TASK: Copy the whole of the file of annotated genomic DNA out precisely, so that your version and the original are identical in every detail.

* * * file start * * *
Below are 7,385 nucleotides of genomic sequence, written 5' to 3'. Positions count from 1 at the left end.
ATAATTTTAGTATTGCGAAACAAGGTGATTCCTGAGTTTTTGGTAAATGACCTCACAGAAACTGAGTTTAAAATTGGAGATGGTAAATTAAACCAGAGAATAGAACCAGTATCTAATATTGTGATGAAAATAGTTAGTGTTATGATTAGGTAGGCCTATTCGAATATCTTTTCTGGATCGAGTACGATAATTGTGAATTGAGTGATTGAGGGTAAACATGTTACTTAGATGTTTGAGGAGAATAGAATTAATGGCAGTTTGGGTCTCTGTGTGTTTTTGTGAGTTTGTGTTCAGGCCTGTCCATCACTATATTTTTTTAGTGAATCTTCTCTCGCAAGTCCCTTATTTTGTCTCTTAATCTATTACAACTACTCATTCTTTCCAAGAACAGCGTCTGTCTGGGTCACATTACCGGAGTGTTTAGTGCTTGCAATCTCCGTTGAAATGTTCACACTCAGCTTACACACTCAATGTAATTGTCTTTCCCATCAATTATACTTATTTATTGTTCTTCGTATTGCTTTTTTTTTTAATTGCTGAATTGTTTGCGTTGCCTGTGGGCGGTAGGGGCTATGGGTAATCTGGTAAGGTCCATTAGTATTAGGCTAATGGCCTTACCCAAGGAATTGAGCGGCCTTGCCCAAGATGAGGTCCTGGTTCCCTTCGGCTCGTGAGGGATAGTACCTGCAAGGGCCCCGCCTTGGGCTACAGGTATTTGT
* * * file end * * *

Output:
Below are 7,385 nucleotides of genomic sequence, written 5' to 3'. Positions count from 1 at the left end.
ATAATTTTAGTATTGCGAAACAAGGTGATTCCTGAGTTTTTGGTAAATGACCTCACAGAAACTGAGTTTAAAATTGGAGATGGTAAATTAAACCAGAGAATAGAACCAGTATCTAATATTGTGATGAAAATAGTTAGTGTTATGATTAGGTAGGCCTATTCGAATATCTTTTCTGGATCGAGTACGATAATTGTGAATTGAGTGATTGAGGGTAAACATGTTACTTAGATGTTTGAGGAGAATAGAATTAATGGCAGTTTGGGTCTCTGTGTGTTTTTGTGAGTTTGTGTTCAGGCCTGTCCATCACTATATTTTTTTAGTGAATCTTCTCTCGCAAGTCCCTTATTTTGTCTCTTAATCTATTACAACTACTCATTCTTTCCAAGAACAGCGTCTGTCTGGGTCACATTACCGGAGTGTTTAGTGCTTGCAATCTCCGTTGAAATGTTCACACTCAGCTTACACACTCAATGTAATTGTCTTTCCCATCAATTATACTTATTTATTGTTCTTCGTATTGCTTTTTTTTTTAATTGCTGAATTGTTTGCGTTGCCTGTGGGCGGTAGGGGCTATGGGTAATCTGGTAAGGTCCATTAGTATTAGGCTAATGGCCTTACCCAAGGAATTGAGCGGCCTTGCCCAAGATGAGGTCCTGGTTCCCTTCGGCTCGTGAGGGATAGTACCTGCAAGGGCCCCGCCTTGGGCTACAGGTATTTGT